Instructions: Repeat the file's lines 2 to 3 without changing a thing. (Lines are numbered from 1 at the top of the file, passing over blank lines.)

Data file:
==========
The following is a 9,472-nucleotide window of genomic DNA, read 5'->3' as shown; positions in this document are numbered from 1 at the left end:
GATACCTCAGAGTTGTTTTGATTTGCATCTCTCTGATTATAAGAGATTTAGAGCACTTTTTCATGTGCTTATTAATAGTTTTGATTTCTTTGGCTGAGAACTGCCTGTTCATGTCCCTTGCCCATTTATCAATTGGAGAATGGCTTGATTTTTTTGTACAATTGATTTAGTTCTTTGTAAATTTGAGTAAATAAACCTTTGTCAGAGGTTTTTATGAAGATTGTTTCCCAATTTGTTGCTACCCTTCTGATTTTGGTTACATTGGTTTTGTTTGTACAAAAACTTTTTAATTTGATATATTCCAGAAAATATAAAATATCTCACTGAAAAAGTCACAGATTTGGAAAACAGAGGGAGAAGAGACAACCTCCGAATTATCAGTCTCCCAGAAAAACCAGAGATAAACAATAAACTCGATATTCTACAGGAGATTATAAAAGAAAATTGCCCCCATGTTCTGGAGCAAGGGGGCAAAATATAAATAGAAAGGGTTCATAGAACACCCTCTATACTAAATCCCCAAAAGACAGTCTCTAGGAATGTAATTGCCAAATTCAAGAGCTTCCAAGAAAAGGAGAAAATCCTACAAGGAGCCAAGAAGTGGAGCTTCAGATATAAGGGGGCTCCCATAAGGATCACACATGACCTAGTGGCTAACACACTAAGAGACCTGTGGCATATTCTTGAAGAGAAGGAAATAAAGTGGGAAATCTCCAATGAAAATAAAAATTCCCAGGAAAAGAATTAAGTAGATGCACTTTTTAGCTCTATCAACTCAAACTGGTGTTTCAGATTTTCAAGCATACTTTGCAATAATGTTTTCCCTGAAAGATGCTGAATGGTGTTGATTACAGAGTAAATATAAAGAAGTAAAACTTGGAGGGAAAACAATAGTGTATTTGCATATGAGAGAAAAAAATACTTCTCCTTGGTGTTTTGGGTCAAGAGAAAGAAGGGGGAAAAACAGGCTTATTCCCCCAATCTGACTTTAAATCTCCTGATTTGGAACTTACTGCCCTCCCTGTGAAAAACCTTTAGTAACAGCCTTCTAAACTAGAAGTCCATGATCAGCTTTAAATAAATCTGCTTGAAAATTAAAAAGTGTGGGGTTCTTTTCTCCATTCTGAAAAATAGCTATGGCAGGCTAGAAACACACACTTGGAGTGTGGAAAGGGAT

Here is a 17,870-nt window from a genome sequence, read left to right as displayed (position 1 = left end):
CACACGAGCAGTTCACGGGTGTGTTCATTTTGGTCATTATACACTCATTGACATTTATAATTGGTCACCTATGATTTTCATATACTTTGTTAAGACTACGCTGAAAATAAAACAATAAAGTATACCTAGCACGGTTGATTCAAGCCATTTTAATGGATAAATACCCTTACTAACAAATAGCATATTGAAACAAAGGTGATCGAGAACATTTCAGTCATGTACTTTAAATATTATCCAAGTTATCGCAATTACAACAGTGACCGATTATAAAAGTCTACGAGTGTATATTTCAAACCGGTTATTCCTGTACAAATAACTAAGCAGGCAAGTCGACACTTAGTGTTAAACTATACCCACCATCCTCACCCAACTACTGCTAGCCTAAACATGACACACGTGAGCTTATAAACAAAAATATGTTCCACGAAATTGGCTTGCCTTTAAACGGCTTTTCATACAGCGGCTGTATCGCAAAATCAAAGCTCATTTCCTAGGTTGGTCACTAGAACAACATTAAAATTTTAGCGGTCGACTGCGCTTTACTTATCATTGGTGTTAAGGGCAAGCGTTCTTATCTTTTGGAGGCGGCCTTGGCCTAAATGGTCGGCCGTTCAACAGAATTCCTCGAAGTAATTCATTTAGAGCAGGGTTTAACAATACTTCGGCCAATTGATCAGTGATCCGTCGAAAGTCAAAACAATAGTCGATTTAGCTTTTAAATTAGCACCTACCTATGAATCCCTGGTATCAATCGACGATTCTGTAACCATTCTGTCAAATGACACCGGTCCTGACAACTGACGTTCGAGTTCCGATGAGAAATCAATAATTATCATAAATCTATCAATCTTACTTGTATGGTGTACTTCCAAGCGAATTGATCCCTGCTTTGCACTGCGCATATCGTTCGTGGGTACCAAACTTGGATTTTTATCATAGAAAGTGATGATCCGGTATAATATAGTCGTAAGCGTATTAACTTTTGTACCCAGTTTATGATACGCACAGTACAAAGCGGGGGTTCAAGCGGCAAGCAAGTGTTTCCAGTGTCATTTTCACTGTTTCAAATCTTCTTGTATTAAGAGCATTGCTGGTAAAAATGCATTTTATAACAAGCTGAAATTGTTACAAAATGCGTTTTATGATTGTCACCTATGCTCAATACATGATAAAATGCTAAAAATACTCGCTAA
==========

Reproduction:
GATACCTCAGAGTTGTTTTGATTTGCATCTCTCTGATTATAAGAGATTTAGAGCACTTTTTCATGTGCTTATTAATAGTTTTGATTTCTTTGGCTGAGAACTGCCTGTTCATGTCCCTTGCCCATTTATCAATTGGAGAATGGCTTGATTTTTTTGTACAATTGATTTAGTTCTTTGTAAATTTGAGTAAATAAACCTTTGTCAGAGGTTTTTATGAAGATTGTTTCCCAATTTGTTGCTACCCTTCTGATTTTGGTTACATTGGTTTTGTTTGTACAAAAACTTTTTAATTTGATATATTCCAGAAAATATAAAATATCTCACTGAAAAAGTCACAGATTTGGAAAACAGAGGGAGAAGAGACAACCTCCGAATTATCAGTCTCCCAGAAAAACCAGAGATAAACAATAAACTCGATATTCTACAGGAGATTATAAAAGAAAATTGCCCCCATGTTCTGGAGCAAGGGGGCAAAATATAAATAGAAAGGGTTCATAGAACACCCTCTATACTAAATCCCCAAAAGACAGTCTCTAGGAATGTAATTGCCAAATTCAAGAGCTTCCAAGAAAAGGAGAAAATCCTACAAGGAGCCAAGAAGTGGAGCTTCAGATATAAGGGGGCTCCCATAAGGATCACACATGACCTAGTGGCTAACACACTAAGAGACCTGTGGCATATTCTTGAAGAGAAGGAAATAAAGTGGGAAATCTCCAATGAAAATAAAAATTCCCAGGAAAAGAATTAAGTAGATGCACTTTTTAGCTCTATCAACTCAAACTGGTGTTTCAGATTTTCAAGCATACTTTGCAATAATGTTTTCCCTGAAAGATGCTGAATGGTGTTGATTACAGAGTAAATATAAAGAAGTAAAACTTGGAGGGAAAACAATAGTGTATTTGCATATGAGAGAAAAAAATACTTCTCCTTGGTGTTTTGGGTCAAGAGAAAGAAGGGGGAAAAACAGGCTTATTCCCCCAATCTGACTTTAAATCTCCTGATTTGGAACTTACTGCCCTCCCTGTGAAAAACCTTTAGTAACAGCCTTCTAAACTAGAAGTCCATGATCAGCTTTAAATAAATCTGCTTGAAAATTAAAAAGTGTGGGGTTCTTTTCTCCATTCTGAAAAATAGCTATGGCAGGCTAGAAACACACACTTGGAGTGTGGAAAGGGAT

Here is a 17,870-nt window from a genome sequence, read left to right as displayed (position 1 = left end):